The future: Wireless charging with a difference

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WiTricity CEO Eric Giler was joined in the panel discussion by the other funded companies (image: Charlie Fripp)

US-based company WiTricity is aiming to mass produce its technology and successful rollout would mean users can charge any mobile device by simply walking into a room.

WiTricity CEO Eric Giler was joined in the panel discussion by the other funded companies (image: Charlie Fripp)
WiTricity CEO Eric Giler was joined in the panel discussion by other funded companies (image: Charlie Fripp)

WiTricity was announced as one of the newly-funded companies by Intel at the annual Intel Capital CEO Summit in San Diego, California.

WiTricity CEO Eric Giler explained that the Company’s product is currently undergoing five phases of testing, which includes classified military applications. There is also non-classified testing in the works.

“The testing on non-classified systems includes robots that will be powered up by our technology. We have also been working on charging mats for Toyota’s Prius electric cars, as the cars will just drive on them and be charged,” Giler told ITNewsAfrica in a panel discussion.


He insisted that the technology is definitely here to stay and that it could revolutionise the power industry. Asked when he expects the technology to be commercially available, Giler added that the “technology is here and now”, and explained how the Company also produces charging mats that can be placed under a table to charge multiple devices at once.

“One day you can just imagine that all laptops and phones will be charged without wires, and that is what WiTricity is all about – it’s wireless electricity,” he said.

“WiTricity is working to make this future a reality, developing wireless electricity technology that will operate safely and efficiently over distances ranging from centimeters to several meters—and will deliver power ranging from milliwatts to kilowatts,” the company states on their website.

The company’s vision is “to develop a family of wireless electric power components that will enable OEM’s in a broad range of industries and applications to make their products truly “wireless.” Wireless electric power delivered over room scale distances and with high efficiency. Wireless electric power that is safe for people and animals.”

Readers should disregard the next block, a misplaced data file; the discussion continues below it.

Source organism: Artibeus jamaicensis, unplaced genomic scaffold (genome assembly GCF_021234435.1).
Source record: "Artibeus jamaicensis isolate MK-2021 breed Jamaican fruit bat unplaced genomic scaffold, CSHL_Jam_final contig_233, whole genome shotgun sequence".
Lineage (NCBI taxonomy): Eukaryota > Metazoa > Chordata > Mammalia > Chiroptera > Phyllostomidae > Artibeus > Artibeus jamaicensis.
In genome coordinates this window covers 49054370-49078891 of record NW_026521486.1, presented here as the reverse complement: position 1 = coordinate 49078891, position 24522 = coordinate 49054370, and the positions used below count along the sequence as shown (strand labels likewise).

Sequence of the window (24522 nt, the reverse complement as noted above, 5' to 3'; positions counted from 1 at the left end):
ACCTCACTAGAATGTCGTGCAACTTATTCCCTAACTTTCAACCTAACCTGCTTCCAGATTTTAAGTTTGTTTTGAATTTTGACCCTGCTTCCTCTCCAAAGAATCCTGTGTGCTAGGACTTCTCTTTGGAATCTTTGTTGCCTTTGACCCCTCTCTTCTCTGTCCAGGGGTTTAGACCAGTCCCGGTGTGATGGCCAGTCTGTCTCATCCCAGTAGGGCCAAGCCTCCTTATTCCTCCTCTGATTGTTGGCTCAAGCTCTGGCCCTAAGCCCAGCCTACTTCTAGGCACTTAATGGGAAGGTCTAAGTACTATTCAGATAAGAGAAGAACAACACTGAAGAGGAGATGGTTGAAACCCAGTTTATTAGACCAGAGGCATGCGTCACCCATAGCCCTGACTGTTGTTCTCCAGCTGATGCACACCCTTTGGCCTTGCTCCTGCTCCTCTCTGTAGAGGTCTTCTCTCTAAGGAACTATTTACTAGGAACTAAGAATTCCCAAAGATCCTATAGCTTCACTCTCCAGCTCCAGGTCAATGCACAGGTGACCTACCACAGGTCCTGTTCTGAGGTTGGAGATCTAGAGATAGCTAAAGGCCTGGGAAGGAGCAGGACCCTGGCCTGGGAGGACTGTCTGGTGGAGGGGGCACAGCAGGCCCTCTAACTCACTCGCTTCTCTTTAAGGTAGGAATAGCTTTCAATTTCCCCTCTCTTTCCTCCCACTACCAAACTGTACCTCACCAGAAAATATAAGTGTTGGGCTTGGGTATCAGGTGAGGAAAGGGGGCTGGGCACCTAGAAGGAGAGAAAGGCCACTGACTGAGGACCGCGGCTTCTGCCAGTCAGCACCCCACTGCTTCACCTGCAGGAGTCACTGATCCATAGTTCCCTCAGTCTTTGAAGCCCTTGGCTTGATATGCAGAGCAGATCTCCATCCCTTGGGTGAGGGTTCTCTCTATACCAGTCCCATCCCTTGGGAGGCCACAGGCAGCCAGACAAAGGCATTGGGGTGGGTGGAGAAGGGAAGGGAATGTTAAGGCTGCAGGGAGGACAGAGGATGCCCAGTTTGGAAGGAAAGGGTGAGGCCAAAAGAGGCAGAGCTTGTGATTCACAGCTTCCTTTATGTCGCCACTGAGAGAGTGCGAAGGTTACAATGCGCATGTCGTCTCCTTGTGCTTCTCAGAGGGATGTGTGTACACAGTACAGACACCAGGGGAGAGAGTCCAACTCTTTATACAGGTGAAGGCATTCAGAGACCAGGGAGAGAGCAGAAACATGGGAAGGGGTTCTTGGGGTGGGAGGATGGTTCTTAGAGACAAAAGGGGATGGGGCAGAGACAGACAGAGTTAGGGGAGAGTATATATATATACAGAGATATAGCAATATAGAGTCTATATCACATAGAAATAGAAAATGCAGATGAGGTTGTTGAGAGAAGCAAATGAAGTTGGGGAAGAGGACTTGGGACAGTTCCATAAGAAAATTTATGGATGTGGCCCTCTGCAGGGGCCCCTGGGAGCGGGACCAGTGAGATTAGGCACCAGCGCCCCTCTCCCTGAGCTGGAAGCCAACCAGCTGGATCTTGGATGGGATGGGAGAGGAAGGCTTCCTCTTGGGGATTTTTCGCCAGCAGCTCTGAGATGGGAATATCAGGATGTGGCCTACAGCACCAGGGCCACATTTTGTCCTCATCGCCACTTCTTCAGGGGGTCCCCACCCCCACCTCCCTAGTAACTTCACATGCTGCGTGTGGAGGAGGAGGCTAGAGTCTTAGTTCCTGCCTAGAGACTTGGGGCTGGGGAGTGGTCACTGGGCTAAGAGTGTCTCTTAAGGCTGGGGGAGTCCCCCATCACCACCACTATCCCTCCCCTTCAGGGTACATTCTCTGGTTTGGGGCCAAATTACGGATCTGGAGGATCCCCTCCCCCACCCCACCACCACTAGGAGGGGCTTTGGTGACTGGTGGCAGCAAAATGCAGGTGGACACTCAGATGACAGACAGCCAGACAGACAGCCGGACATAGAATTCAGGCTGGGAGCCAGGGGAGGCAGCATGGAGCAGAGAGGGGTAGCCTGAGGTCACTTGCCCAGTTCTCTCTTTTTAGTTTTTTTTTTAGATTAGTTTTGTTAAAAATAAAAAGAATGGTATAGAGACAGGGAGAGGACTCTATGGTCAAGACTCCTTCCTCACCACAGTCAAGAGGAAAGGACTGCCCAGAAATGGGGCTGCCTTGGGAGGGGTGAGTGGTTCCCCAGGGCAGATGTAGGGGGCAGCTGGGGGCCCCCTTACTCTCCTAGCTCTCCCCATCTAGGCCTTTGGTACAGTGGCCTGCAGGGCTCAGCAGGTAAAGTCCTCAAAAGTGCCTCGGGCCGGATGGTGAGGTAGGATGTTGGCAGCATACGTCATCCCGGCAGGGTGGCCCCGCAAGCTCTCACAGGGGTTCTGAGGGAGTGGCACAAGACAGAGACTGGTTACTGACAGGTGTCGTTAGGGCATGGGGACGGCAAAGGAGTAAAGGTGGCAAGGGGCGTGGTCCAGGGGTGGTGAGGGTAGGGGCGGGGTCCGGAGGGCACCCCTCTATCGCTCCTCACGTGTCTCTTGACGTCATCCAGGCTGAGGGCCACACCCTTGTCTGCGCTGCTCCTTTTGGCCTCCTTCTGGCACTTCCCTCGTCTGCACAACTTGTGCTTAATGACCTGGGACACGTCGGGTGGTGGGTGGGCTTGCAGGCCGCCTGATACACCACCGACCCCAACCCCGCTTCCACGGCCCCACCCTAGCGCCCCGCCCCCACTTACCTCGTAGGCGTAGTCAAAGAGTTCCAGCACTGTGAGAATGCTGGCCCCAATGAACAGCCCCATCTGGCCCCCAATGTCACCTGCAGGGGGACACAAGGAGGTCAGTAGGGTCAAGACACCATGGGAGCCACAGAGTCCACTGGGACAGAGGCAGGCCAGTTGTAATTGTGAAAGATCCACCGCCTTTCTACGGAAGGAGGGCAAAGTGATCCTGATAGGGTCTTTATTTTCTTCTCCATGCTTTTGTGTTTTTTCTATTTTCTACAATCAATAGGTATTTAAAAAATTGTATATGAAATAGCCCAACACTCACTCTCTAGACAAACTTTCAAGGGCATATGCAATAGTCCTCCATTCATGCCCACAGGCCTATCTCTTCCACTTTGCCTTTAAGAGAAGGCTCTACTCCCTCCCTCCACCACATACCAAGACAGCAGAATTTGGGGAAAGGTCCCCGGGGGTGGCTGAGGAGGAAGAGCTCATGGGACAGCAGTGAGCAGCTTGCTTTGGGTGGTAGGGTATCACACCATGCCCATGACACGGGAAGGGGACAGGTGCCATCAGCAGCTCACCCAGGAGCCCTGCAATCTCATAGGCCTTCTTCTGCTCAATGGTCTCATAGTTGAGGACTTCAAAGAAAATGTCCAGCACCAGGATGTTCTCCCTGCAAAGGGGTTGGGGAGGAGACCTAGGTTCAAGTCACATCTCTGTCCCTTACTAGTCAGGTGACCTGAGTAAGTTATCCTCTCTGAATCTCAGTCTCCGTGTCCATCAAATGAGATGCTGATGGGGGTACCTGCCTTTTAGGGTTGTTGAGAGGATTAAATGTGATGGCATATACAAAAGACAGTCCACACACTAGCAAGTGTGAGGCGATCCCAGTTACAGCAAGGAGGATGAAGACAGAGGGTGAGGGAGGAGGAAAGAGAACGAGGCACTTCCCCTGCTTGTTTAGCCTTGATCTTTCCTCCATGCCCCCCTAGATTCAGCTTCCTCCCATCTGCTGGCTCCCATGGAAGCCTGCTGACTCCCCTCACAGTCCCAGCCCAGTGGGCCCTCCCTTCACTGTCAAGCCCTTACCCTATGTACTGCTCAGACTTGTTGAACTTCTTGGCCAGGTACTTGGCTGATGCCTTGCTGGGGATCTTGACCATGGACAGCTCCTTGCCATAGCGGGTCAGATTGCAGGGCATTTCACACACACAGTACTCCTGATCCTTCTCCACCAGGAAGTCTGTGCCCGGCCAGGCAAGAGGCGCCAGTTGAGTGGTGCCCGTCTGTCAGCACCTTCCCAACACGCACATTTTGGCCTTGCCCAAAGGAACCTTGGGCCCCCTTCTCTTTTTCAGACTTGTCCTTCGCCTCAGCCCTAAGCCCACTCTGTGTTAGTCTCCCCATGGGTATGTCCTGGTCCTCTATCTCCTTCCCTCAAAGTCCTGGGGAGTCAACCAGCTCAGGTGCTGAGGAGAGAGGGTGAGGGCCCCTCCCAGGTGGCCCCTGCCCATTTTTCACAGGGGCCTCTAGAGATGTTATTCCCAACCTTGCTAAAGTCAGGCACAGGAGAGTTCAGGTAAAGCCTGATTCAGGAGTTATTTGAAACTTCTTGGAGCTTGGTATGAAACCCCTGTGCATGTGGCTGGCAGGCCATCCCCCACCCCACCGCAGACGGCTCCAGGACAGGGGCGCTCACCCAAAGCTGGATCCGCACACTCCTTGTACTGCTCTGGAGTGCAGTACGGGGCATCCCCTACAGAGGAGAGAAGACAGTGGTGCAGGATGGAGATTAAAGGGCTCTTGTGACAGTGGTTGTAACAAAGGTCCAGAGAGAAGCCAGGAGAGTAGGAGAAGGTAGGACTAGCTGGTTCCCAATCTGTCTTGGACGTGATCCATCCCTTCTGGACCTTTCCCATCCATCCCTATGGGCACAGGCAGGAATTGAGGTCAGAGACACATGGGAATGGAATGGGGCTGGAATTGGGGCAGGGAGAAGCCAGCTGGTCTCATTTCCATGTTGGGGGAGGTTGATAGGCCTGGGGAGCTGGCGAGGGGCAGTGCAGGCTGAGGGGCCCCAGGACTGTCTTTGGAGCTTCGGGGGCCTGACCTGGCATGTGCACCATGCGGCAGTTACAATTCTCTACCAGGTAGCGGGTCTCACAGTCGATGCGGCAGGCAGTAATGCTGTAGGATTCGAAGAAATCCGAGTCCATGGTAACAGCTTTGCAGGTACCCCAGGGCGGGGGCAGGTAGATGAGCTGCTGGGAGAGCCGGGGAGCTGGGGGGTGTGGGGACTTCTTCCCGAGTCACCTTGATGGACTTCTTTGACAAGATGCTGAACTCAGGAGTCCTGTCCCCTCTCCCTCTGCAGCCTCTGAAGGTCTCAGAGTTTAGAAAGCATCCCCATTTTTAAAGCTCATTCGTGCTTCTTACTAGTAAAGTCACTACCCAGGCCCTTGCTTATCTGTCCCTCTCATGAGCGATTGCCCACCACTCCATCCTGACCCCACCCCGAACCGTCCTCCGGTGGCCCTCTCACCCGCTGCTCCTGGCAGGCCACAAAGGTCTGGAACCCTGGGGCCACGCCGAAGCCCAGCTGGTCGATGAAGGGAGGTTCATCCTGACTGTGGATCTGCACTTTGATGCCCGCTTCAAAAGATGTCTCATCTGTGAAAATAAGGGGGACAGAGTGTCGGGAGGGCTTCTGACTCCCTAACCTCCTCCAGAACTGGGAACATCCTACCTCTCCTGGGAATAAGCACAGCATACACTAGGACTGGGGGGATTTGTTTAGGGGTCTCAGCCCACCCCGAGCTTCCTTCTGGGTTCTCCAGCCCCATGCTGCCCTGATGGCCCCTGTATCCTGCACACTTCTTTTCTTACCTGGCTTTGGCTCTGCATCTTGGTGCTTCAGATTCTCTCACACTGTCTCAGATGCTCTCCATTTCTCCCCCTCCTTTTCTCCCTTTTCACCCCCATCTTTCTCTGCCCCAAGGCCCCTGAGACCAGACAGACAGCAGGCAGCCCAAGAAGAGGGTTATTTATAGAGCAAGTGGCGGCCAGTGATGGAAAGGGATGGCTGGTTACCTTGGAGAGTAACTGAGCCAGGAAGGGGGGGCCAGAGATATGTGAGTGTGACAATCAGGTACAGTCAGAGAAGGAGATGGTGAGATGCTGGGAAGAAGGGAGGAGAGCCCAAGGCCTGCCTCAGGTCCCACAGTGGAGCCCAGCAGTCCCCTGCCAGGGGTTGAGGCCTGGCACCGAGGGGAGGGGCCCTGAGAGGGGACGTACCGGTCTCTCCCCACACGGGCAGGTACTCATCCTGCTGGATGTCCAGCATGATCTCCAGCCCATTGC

According to Intel, “The company was founded in 2007 to commercialize technology for wireless electricity.  With a growing list of global clients in industries including consumer electronics, automotive, medical devices and defense, WiTricity has emerged as a leading expert in highly resonant wireless power transfer.”

Intel Capital has announced investments in 16 new technology companies totaling $65 million. Spanning nine countries, the investments will help drive innovations in cloud, datacenter, mobile technologies and consumer-related services.

The new investments are part of Intel Capital’s mission of cultivating global innovation by providing entrepreneurs with the resources necessary to scale from startup to global corporation level.

Designed to create growth opportunities for Intel Capital portfolio companies through structured networking, the Intel Capital Global Summit includes a full agenda of keynote presentations, expert panels and more than 2,000 targeted meetings between portfolio company CEOs and key business executives. Portfolio companies attending past Global Summits have gone on to sign business deals with leading corporations across a wide range of industries.

“The annual Intel Capital Global Summit brings together our vast worldwide network of decision-making Fortune 1000 executives with our portfolio company CEOs to network, exchange ideas and kick start partnerships and business deals,” said Arvind Sodhani, president of Intel Capital and Intel executive vice president. “We are also excited to announce new investments in these 16 innovative companies and look forward to supporting them with our unmatched company-building programs like the Intel Capital Technology Days.”

Charlie Fripp – Consumer Tech editor